Sam Sutherland

14. Girls Album (True Panther Sounds)
Ignore the almost too perfect, well documented back story of Girls, with its religious cults, drugs and millionaire benefactors, and it turns out that the music can stand on its own. Album finds the middle ground between Ariel Pink, Buddy Holly and the Beach Boys, and then adds a hazy wash of guitars and some lo-fi hiss to make charming indie pop that shimmers and shines. Sure, there's a darker undertone reflected in the lyrics and the not-quite-right guitar solos, but that's no surprise considering their background, which apparently can't be ignored after all.
Michael Edwards

15. Yeah Yeah Yeahs It's Blitz (Interscope)
Believe the exclamation mark: It's Blitz! is massive. Exponentially expanding upon uneven ― albeit sporadically brilliant ― past efforts, the third LP from New York's Yeah Yeah Yeahs adds spiky pop hooks and disco flirtations to Karen O's sensual bravado and Nick Zinner's chameleonic guitar. Regardless of the newly danceable sound, the album's greatest achievement is a trio of slow-builders: the operatic "Little Shadows," the faux-bagpipe ballad "Skeletons," and the heart-shatteringly ascendant "Hysteric." At turns bombastic and tender, It's Blitz! is a shimmering, diverse, and stirring record.
Scott Tavener

16. The Thermals Now We Can See (Kill Rock Stars)
The Body, The Blood, The Machine (2006) was an angry and unexpected detour into a scary God-mongered America, but the Thermals return polished and poised on Now We Can See, a post-mortem memoir that's both a (lyrically) personal and (musically) professional turning point for the band. The art of the three-chord pop song is resurrected for nu nerds on tracks like "We Were Sick," and rarely has it sounded so warmly smudged, so expertly sloppy, and so deliberately repetitious while still bristling with the brains and the punk edge and enthusiasm that has always fuelled the guy/girl-next-door trio.
Nicole Villeneuve

17. Young Galaxy Invisible Republic (Independent)
Invisible Republic finds the Montreal band gone rogue (straying from labels such as "sweet indie couple" or... Arts and Crafts) and sounding better than ever. Having concocted an aural brew that is equal parts lemonade and Molotov, their sophomore release is more compelling ― for its thrilling intensity ― than their self-titled debut. Stephen Ramsay (ex-Stars) and Catherine McCandless's smooth delivery of their tart verses contrasts beautifully with the ethereal darkness that hovers over their new wave infused synth-pop. The rhythm progresses as if it were escaping the band's corral; and the lyrics are spiked with just the right measure of uncomfortable realism to mess with your soul.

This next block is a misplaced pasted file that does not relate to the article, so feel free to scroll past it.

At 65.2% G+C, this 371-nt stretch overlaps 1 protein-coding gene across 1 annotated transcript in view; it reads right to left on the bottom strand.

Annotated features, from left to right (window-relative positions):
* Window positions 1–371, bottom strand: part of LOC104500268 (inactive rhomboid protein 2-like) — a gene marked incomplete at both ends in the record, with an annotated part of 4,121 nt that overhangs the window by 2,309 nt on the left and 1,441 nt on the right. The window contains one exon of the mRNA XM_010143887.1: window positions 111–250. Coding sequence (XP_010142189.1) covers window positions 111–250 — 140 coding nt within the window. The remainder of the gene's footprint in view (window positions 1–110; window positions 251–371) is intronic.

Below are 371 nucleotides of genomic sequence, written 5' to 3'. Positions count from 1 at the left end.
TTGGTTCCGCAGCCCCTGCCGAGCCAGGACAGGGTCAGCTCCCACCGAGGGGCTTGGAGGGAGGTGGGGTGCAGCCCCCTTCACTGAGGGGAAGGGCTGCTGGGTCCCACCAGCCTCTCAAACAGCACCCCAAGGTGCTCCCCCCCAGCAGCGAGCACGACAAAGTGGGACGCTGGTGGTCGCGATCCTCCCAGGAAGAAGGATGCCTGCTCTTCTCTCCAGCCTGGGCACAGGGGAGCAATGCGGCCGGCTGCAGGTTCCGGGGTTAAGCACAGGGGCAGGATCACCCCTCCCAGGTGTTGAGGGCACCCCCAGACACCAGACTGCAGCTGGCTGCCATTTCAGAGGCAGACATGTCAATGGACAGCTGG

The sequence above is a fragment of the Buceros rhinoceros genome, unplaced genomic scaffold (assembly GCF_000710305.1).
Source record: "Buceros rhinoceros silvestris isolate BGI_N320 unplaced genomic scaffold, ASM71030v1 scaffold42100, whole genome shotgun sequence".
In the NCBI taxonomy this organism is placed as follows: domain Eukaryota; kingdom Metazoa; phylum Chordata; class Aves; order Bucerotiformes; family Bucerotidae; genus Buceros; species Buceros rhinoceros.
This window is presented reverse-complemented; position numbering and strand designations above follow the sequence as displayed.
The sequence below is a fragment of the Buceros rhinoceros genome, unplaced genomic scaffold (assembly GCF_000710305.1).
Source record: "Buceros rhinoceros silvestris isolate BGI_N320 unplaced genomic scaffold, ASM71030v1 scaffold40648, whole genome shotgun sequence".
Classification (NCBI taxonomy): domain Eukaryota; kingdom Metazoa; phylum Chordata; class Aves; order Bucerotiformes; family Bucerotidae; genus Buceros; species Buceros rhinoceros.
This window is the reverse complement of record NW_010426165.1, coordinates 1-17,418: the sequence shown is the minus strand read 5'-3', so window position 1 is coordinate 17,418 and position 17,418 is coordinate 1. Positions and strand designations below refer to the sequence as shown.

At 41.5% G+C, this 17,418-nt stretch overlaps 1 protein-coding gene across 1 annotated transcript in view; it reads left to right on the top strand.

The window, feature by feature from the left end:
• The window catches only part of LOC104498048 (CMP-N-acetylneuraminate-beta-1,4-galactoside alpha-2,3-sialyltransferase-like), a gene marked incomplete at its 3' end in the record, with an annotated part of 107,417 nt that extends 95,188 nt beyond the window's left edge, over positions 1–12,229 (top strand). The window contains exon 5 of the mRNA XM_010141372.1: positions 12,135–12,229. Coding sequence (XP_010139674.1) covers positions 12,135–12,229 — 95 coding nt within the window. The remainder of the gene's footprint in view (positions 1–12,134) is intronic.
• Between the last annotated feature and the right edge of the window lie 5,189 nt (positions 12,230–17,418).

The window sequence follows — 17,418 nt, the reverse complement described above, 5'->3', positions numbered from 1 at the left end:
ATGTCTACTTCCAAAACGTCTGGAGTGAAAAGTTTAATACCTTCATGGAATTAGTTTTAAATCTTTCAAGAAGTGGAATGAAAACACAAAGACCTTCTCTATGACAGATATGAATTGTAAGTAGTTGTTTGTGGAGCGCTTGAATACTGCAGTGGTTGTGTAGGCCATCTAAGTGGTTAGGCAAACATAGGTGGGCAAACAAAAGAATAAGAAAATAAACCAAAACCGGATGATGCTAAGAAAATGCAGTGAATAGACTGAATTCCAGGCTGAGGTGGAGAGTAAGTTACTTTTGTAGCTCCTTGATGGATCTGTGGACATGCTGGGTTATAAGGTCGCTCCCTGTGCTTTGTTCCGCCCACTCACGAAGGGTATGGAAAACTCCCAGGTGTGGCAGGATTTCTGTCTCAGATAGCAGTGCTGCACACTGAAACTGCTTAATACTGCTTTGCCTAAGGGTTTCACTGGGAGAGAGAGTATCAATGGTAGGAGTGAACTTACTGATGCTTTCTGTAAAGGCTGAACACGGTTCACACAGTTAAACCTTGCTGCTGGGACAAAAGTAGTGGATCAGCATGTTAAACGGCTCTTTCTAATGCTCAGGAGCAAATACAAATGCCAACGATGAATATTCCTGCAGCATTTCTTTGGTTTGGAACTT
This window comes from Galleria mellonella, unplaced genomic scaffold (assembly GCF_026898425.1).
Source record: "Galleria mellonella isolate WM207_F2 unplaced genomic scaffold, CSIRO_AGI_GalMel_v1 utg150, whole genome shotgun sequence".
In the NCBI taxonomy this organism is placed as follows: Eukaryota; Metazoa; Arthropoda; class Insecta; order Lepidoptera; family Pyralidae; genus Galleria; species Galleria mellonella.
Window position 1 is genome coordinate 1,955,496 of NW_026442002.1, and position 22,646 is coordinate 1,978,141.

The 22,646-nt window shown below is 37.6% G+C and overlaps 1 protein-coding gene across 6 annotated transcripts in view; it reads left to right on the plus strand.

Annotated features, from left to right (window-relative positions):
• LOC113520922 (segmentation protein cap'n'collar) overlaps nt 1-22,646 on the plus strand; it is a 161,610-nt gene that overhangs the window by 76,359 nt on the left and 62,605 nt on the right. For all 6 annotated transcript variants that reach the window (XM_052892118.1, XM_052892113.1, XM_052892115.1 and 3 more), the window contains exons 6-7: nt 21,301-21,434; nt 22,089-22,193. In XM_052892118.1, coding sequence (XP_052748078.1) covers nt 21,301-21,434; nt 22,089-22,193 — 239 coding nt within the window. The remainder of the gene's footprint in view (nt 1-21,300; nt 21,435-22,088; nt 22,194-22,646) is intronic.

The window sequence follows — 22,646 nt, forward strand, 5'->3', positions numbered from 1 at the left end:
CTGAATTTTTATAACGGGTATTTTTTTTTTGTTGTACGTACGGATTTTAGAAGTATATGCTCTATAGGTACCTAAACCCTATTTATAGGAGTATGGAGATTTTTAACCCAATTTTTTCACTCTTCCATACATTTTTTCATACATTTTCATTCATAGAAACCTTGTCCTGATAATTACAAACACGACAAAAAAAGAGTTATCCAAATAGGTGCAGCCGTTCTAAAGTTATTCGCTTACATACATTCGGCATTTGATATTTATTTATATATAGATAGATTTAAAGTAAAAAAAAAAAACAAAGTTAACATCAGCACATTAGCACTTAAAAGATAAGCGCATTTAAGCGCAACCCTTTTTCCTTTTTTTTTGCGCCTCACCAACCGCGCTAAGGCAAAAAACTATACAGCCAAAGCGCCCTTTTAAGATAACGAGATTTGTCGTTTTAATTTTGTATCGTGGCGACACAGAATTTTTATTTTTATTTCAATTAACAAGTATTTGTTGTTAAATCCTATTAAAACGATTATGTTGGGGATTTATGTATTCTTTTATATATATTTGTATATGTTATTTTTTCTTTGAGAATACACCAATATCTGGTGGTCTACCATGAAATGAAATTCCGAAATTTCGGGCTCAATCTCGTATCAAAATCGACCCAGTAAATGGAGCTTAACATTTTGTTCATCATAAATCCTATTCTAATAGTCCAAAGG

Nereida Fernandes

18. Passion Pit Manners (Frenchkiss)
James Murphy played Daft Punk for the rock kids, thus ushering in a new era in indie-dom: the dance epoch. Filling skinny-jean dance floors the world over, Passion Pit's debut full-length, Manners, employs a bevy of keyboards, Michael Angelakos' sky-scraping falsetto, and more hooks than a fishing boat. Ebullient numbers "Sleepyhead" and "The Reeling" herald the album's zeitgeist while contemplative moments give it depth. Tying it all together, Chris Zane's crystalline production emphasizes painstakingly rendered constituent parts, joyfully fusing late-period dance trope (i.e. laptops) with rock standbys (i.e. an actual front-man).
Scott Tavener

19. Dinosaur Jr Farm (Jagjaguwar)
These seminal '80s purveyors of ear-bleeding volume had already recorded a triumphant reunion album, so what else was there? First, continue to prove rock is not the domain of the young. Second, prove that post-reunion output can reach the vaunted status of their earlier material. The guitar solos are louder and longer, the drums more ferocious than ever and the songs catchier than shit. Leave it to this crusty trio to show us that years of turmoil and experience can lead to the best art of a whole career. How original.
Chris Whibbs

20. St. Vincent Actor (4AD)
The second St. Vincent album was written entirely on Garageband and then printed out as sheet music for her to learn to perform afterward. It's a move indicative of Annie Clark's eagerness to stretch herself beyond her means to make music that is as cerebral and complex as pop is allowed to be. But the record is more than a musical brain-teaser: Actor is an alternately delicate and sweeping pop album of hypnotic melodies sung in Clark's signature haunting and mellifluous alto where Clark is the actor, imbuing a script she created for herself with equal parts emotion and musicality.
Stephen Carlick